13 Things You Can’t do (and be Honest) in the United States

  1. You cannot deny that racism exists, especially if you’re “white.”
  2. You cannot deny that sexism exists, especially if you’re male.
  3. You cannot deny that classism exists, especially if you have transportation, shelter, clothes, water, and/or enough to eat.
  4. You cannot deny that heterosexism exists, especially if you’re heterosexual.
  5. You cannot be antiabortion, especially if you’re pro-death penalty, in opposition to any health care reform, you think welfare is abused en masse, you have no training in science or medicine, and/or you’re a male
  6. You cannot be apolitical: this means you must vote, write letters, and speak out.
  7. You cannot ignore injustices – any of them.
  8. You cannot claim that our legal system is fair, especially if you’ve never been arrested, never dealt with police harassment, or have never faced a judge.
  9. You cannot assume you know anything – in fact, if you’re going by what you learned on television or from high school or by what your uncle told you, assume you’re wrong.
  10. You cannot have an opinion about topics of which you know nothing or have not directly and personally studied without removing (as much as possible) filters of time, place, translation, etc.
  11. You cannot deny science – evolution and global warming are real.
  12. You cannot think your religious practices or lack of religious practices, outlooks, or ways of life are the only right ones. There are almost 7 billion people on the Earth right now.
  13. You cannot take anything for granted.

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In the comments, I’m sure we can think of more than my quick list of 13 things.

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Categories: Thoughts and Perspectives

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14 replies

  1. #14, you cannot know your “opinion” on an issue only by the political party (or school, religion, etc) you are or aren’t affiliated with.

    Like

  2. #15 You cannot judge someone by the school(s) he/she attended.
    #16 You cannot assume that someone does not have a disability because you don’t see a wheelchair, crutches, etc.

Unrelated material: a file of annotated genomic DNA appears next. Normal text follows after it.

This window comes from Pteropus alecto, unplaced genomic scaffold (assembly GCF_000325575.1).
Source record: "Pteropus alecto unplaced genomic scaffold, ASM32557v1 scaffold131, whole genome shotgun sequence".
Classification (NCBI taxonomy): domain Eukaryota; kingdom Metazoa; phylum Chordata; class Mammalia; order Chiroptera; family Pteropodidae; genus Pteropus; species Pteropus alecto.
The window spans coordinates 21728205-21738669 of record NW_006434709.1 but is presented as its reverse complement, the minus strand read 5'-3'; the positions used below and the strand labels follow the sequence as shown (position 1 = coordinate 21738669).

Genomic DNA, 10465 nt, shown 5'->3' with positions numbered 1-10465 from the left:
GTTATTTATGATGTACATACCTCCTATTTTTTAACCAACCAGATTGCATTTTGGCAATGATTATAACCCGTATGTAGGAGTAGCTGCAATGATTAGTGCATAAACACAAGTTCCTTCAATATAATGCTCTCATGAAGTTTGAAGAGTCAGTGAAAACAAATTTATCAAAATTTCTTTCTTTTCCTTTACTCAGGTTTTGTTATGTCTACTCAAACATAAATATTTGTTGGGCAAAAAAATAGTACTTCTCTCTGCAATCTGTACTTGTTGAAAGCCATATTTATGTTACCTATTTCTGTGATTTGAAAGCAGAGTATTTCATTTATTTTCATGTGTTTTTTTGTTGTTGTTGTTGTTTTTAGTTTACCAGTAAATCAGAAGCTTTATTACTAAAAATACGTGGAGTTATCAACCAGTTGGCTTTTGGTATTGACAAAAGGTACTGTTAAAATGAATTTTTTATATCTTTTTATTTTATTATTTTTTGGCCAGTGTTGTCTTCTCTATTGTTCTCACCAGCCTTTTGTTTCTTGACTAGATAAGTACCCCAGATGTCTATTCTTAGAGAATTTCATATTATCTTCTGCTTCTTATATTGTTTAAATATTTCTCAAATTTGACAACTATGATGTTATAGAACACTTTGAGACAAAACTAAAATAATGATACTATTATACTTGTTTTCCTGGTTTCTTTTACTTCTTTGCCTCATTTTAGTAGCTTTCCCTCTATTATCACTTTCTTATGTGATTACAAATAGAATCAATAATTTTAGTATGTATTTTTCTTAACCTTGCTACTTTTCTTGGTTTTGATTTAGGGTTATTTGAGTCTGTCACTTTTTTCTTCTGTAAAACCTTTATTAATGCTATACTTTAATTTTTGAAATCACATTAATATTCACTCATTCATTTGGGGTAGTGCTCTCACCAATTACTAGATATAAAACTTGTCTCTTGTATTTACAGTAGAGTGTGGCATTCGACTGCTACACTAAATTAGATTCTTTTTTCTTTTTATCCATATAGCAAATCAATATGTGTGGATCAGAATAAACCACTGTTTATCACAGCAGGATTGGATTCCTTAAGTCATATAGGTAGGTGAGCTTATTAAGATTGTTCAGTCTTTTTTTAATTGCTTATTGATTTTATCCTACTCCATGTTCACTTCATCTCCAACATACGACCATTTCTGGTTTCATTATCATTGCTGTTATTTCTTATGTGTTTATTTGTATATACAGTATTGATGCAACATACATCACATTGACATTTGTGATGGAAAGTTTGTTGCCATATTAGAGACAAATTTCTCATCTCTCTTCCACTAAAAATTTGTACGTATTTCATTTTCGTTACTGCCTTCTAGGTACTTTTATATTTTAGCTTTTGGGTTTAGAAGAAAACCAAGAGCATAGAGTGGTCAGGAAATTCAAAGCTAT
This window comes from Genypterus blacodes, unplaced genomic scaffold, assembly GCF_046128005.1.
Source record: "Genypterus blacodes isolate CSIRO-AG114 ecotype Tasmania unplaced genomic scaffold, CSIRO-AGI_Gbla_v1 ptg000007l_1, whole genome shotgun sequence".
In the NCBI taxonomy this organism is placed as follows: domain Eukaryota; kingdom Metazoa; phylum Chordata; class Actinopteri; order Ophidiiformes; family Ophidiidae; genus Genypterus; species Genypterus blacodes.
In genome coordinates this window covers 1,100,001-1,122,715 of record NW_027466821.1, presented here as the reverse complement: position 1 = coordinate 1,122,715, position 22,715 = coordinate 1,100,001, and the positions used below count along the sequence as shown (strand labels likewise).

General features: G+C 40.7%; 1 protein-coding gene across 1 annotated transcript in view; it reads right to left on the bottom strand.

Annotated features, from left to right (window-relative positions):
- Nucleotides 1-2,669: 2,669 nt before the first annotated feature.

Like

    • Thanks, Karen. Both are so true. I especially like #16 and relate to it. I have a leg brace on my right leg that goes from my knee to my toes. I’ve had to use this since 2000. Most people don’t know about it. But I have to use disabled parking and can’t always walk far or occasionally at all.

      Like

    • I wear a knee brace (result of an injury slipping on ice on campus a few years ago). Sometimes my knee doesn’t give me trouble; sometimes, it does. My campus is not flat (literally, I go uphill both ways when I walk from my office to class), and occasionally I have to drive to class–which, without the handicapped parking permit, would make getting to class almost impossible. On the bright side, I do know that the brace sets off metal detectors.

      Like

    • College campuses do need to be more accessible! At UH, even with my disabled parking permits, unless I get there before 7:30 in the morning, there are no spaces within anything like reasonable distance. And oh, speaking of hills, even the little hill from Agnes Arnold Hall to the library is too much for my legs most days. I’ve only been on an airplane just a few times because it is so much trouble with my brace and all the metal on it (not to mention all my medications that airports don’t like), especially in this post Sep 11 world. But we gotta live on. 🙂

      Like

  3. I just recently discovered this blog. Regarding healthcare reform: are you suggesting that the government’s role in regulating markets is a foregone conclusion?

    Like

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